The insomniac was never able to get any pictures of the basement - that's how lousy the camera was (couldn't possibly have had anything to do with the photographer). It never did well in low lighting, and it was always VERY dark in the basement - few of the lights down there still functioned. But one does remember the makeshift stage for bands set up in the turret corner with the words “Welcome Space Travellers” spray painted behind it, the large stone fireplace where some told us Dr. McLaughlin, the abortionist who lived there for a time, disposed of the poor little bodies, and the words Min Manor painted on every available surface. Unfortunately, the exact message of that graffiti has been lost over the years as it was never written down - under the mistaken assumption one wouldn't forget what it said. And not that it matters, as we could never figure out the reasoning behind the name anyway. Still, if anyone out there can enlighten us as to what Min Manor really meant, it would certainly help at least one of us sleep better at night.
All one remembers for certain was that the basement gave everyone who ventured down there The Creeps. The insomniac herself would never set foot in it unless her 6'4" spouse was there, and even he and his equally large friends said the hair on the back of their necks stood up whenever they descended the stairs. The basement was divided into many small rooms and there were far too many hiding places for unknown things to lurk, just waiting for an opportunity to pounce on some unsuspecting person while they fumbled around in the utter blackness, trying to locate that solitary working light switch. Thankfully, whatever it was that was down there stayed behind at the old site, and just last night when the insomniac was in the basement packing up the Attic stock, she wasn't the least bit nervous. Right up until she started thinking about that old basement ... not long afterwards, she decided to call it a night.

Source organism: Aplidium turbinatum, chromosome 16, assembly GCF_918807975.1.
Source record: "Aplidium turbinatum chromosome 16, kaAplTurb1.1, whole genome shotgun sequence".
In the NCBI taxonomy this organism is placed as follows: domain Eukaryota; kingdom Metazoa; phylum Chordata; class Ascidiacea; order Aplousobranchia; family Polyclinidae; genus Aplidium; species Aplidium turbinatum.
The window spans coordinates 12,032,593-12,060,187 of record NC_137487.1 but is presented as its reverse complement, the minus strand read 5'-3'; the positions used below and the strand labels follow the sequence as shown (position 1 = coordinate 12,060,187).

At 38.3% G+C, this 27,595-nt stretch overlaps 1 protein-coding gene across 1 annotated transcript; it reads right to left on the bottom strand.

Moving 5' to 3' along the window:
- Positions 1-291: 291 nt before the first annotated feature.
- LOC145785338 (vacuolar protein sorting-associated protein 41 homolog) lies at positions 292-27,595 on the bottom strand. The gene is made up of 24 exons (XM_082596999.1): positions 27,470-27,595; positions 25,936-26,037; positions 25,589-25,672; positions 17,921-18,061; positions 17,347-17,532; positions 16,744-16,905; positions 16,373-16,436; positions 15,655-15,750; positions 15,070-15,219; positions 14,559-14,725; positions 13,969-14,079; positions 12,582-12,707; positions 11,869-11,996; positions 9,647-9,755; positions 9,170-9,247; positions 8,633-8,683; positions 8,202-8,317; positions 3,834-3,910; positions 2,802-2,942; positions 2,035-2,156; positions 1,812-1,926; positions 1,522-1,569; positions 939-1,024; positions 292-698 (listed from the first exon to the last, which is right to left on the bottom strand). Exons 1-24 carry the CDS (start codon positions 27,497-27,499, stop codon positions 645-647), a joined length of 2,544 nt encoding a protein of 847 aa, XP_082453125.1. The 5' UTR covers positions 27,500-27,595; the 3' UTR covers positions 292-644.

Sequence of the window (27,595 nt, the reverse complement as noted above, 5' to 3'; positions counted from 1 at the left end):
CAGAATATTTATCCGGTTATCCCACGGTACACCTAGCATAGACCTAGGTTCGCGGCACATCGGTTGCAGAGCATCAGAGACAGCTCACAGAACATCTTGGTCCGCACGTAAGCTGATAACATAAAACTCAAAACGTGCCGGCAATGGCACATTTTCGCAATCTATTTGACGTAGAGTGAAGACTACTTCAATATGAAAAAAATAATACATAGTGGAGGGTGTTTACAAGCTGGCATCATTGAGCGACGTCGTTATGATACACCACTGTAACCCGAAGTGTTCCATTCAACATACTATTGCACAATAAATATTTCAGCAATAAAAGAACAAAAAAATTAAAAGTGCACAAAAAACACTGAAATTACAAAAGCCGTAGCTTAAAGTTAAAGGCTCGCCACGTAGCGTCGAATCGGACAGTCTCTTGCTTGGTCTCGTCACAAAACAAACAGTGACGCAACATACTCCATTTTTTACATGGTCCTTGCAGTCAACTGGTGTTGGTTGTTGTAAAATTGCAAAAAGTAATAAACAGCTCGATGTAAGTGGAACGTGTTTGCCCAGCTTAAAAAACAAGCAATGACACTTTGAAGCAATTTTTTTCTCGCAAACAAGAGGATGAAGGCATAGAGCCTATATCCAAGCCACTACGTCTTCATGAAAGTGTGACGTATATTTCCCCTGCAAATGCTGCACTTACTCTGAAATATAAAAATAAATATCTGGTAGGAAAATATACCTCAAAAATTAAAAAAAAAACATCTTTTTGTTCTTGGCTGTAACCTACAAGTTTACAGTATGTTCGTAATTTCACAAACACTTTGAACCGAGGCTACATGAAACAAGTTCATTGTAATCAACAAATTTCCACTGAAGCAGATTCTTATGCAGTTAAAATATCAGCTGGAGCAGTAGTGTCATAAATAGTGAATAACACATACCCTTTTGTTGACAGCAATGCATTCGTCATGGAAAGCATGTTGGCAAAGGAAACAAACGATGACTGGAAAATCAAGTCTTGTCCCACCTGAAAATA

|In a Min Manor they ... ?|
|And they ... ?|
We saved those stairs for the new basement.
Never painted them; just kept them as they were.
For old time's sake ...
City Council had approved the ward alderman's recommendation that before a building relocation permit would be issued, we were required to hire a licensed, bonded and insured contractor to perform site preparation, excavation and footing work at the new location. Council had also approved the alderman's request that water, gas and electrical services to the new site be installed prior to the move, so the city would be covered for their costs in the event we decided to back out at the last minute.
Kent Construction was engaged and the necessary contracts immediately couriered to the city; the relocation permit to be released the following day so York Shaw could continue with their preparations. The next morning, the insomniac contacted the Planning Department and was told the permit had gone missing. Late that afternoon, we were advised the ward alderman had taken the plans and the permit would not be released until he had given his comments - which we were again promised by 9:00 a.m. the next day.
By 9:00 a.m. the next morning, the permit still hadn't been released. The insomniac, the type of person who would prefer jumping off a cliff to engaging in any sort of confrontation, had finally had enough and phoned the Mayor's office to complain about the ward alderman's continued interference. We got a verbal go-ahead from the Planning Department at noon, and the permit was finally issued at 3:30 p.m.
During these weeks of preparation, many people came by to reminisce about Riley Lodge. A fellow by the name of “Dickie” said his dad had helped with the construction of the house. He remembered the 10-foot stove in the kitchen, and we were sad that particular stove hadn't been left behind instead of all the other dysfunctional ones. Another older lady said she remembered Mrs. Riley sewing in the dormer window - perhaps an explanation as to why the insomniac was inclined to use that window for her sewing as well.